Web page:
We called it Allied Money it was specifically printed for the Italian Campaign, and possibly other occupied war zones. The original lira was useless.
The ship was the American built (Liberty Ship) designed to replace our heavy Merchant Ship losses. I joined her (SS Ocean Vesper) in Birkenhead, in late 1943 destination unknown, and spent two Xmases in the Mediterranean. And taken over in Algiers by the army S.T.O. (Sea Transport Officer) she was a tramp ship, with heavy lifting derricks (Jumbo Derricks).
We plied all over the war zone, from North Africa, to Malta and the Italian landings and Campaign generally. Carrying War Materials, ammunition, tanks, worries, men, and whatever. We followed the Allied Armies. American on the (West) Naples side to the British, French, Polish etc on the Adriatic Side (East). We frequented Sicily, and Southern Italy, and the landings at San Rafeal, and the St Tropez area of Southern France. And landed soldiers and sailors, off American, British, French and others and fetch back from these landing (German prisoners of war). We were usually unloaded by British Soldier (Dockers) the (1001 Docking Company), I would say all from Liverpool. There must have been many from the Scotland Road Area. Great Guys. (The Thousand and One Docking Company).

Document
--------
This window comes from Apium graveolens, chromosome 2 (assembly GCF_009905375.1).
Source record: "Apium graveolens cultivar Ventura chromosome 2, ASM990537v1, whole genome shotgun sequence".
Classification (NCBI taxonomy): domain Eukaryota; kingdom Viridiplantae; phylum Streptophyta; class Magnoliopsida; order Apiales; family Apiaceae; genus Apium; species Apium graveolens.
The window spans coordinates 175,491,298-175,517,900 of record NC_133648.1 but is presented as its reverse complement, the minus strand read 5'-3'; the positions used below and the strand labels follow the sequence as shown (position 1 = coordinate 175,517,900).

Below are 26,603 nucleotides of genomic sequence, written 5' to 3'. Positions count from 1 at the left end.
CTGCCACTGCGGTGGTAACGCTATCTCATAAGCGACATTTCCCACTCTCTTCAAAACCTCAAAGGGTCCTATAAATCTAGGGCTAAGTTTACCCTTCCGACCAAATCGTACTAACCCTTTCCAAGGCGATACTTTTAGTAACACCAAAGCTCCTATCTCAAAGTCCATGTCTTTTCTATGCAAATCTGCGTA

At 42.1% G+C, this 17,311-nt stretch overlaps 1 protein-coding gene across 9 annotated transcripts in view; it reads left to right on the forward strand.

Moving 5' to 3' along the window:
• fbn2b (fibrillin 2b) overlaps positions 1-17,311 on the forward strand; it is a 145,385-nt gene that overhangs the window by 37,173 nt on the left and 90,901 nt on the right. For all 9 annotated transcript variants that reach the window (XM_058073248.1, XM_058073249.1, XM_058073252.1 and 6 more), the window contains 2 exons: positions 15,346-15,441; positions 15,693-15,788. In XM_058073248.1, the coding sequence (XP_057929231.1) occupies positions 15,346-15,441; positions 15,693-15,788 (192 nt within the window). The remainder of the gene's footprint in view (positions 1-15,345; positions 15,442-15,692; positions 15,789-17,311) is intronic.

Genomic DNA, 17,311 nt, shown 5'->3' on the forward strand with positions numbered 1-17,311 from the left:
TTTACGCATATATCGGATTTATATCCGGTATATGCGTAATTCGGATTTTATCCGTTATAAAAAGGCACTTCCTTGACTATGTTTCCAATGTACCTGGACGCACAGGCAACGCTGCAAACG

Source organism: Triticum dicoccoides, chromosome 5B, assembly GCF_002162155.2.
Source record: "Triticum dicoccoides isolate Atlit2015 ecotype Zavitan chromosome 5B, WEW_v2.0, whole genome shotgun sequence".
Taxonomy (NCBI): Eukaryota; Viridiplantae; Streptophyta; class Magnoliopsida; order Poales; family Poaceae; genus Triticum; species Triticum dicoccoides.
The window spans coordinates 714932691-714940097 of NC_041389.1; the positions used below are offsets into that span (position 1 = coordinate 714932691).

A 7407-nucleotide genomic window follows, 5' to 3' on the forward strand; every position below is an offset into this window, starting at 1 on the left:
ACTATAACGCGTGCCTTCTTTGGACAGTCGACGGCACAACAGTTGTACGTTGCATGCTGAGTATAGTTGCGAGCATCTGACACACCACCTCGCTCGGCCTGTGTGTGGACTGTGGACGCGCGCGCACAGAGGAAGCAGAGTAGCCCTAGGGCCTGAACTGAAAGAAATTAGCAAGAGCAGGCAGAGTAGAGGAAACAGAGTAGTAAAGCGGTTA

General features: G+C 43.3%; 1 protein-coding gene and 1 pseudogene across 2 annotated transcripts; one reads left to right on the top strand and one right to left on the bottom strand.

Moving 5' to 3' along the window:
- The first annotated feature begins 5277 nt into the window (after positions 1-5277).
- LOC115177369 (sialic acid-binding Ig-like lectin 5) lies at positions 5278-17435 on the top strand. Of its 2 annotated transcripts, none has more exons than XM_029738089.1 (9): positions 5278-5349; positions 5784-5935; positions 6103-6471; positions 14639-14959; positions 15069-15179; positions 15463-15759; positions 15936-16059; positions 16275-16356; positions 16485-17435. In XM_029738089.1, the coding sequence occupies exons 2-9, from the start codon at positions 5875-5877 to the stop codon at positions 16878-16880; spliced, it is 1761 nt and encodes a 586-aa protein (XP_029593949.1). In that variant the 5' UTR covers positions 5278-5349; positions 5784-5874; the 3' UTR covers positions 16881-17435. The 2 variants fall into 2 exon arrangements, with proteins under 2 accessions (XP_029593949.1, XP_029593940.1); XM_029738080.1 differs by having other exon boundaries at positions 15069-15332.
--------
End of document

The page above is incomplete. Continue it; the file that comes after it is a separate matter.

I can't remember exactly where we picked up the American Boys that wrote the (Short Snorter). Possibly Naples, Algiers, or Bari. But they where all good men. We used to like the Americans because they had plenty of good food. We had given our potatoes and flour to the Royal Navy on a destroyer, that asked us if we could spare them any. Then we found out that it was impossible for us to buy any more. So we lived on rice to supplement the loss of bread and the spud. But we had it in every form you could think of. It did the job. But you don't half miss a good Butty.
By Jack Brotheridge